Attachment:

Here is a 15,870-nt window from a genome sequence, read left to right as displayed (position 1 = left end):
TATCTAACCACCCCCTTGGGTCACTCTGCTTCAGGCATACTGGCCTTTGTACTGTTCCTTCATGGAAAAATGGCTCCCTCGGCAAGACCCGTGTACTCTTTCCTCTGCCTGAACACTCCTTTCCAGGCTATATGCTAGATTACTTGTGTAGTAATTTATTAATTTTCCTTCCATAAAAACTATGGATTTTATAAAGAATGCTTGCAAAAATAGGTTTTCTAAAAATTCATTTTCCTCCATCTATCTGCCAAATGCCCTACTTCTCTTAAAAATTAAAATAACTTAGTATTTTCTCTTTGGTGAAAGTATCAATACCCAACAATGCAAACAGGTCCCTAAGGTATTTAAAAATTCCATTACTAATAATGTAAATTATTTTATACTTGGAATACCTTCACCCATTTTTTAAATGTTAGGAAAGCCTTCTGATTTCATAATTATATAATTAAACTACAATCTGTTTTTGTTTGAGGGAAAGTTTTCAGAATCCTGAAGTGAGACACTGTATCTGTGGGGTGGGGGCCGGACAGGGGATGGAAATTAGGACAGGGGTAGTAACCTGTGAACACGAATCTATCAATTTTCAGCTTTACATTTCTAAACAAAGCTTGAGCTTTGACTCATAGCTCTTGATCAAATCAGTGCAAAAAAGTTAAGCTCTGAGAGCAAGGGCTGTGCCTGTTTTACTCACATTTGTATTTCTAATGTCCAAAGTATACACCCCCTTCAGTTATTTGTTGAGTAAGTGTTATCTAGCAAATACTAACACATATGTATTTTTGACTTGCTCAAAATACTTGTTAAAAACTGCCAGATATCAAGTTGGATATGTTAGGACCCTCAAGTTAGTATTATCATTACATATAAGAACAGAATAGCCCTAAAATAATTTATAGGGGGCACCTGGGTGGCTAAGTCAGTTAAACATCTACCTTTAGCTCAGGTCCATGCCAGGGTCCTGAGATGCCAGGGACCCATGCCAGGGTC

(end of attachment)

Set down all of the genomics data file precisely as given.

Here is a 15,870-nt window from a genome sequence, read left to right as displayed (position 1 = left end):
TATCTAACCACCCCCTTGGGTCACTCTGCTTCAGGCATACTGGCCTTTGTACTGTTCCTTCATGGAAAAATGGCTCCCTCGGCAAGACCCGTGTACTCTTTCCTCTGCCTGAACACTCCTTTCCAGGCTATATGCTAGATTACTTGTGTAGTAATTTATTAATTTTCCTTCCATAAAAACTATGGATTTTATAAAGAATGCTTGCAAAAATAGGTTTTCTAAAAATTCATTTTCCTCCATCTATCTGCCAAATGCCCTACTTCTCTTAAAAATTAAAATAACTTAGTATTTTCTCTTTGGTGAAAGTATCAATACCCAACAATGCAAACAGGTCCCTAAGGTATTTAAAAATTCCATTACTAATAATGTAAATTATTTTATACTTGGAATACCTTCACCCATTTTTTAAATGTTAGGAAAGCCTTCTGATTTCATAATTATATAATTAAACTACAATCTGTTTTTGTTTGAGGGAAAGTTTTCAGAATCCTGAAGTGAGACACTGTATCTGTGGGGTGGGGGCCGGACAGGGGATGGAAATTAGGACAGGGGTAGTAACCTGTGAACACGAATCTATCAATTTTCAGCTTTACATTTCTAAACAAAGCTTGAGCTTTGACTCATAGCTCTTGATCAAATCAGTGCAAAAAAGTTAAGCTCTGAGAGCAAGGGCTGTGCCTGTTTTACTCACATTTGTATTTCTAATGTCCAAAGTATACACCCCCTTCAGTTATTTGTTGAGTAAGTGTTATCTAGCAAATACTAACACATATGTATTTTTGACTTGCTCAAAATACTTGTTAAAAACTGCCAGATATCAAGTTGGATATGTTAGGACCCTCAAGTTAGTATTATCATTACATATAAGAACAGAATAGCCCTAAAATAATTTATAGGGGGCACCTGGGTGGCTAAGTCAGTTAAACATCTACCTTTAGCTCAGGTCCATGCCAGGGTCCTGAGATGCCAGGGACCCATGCCAGGGTC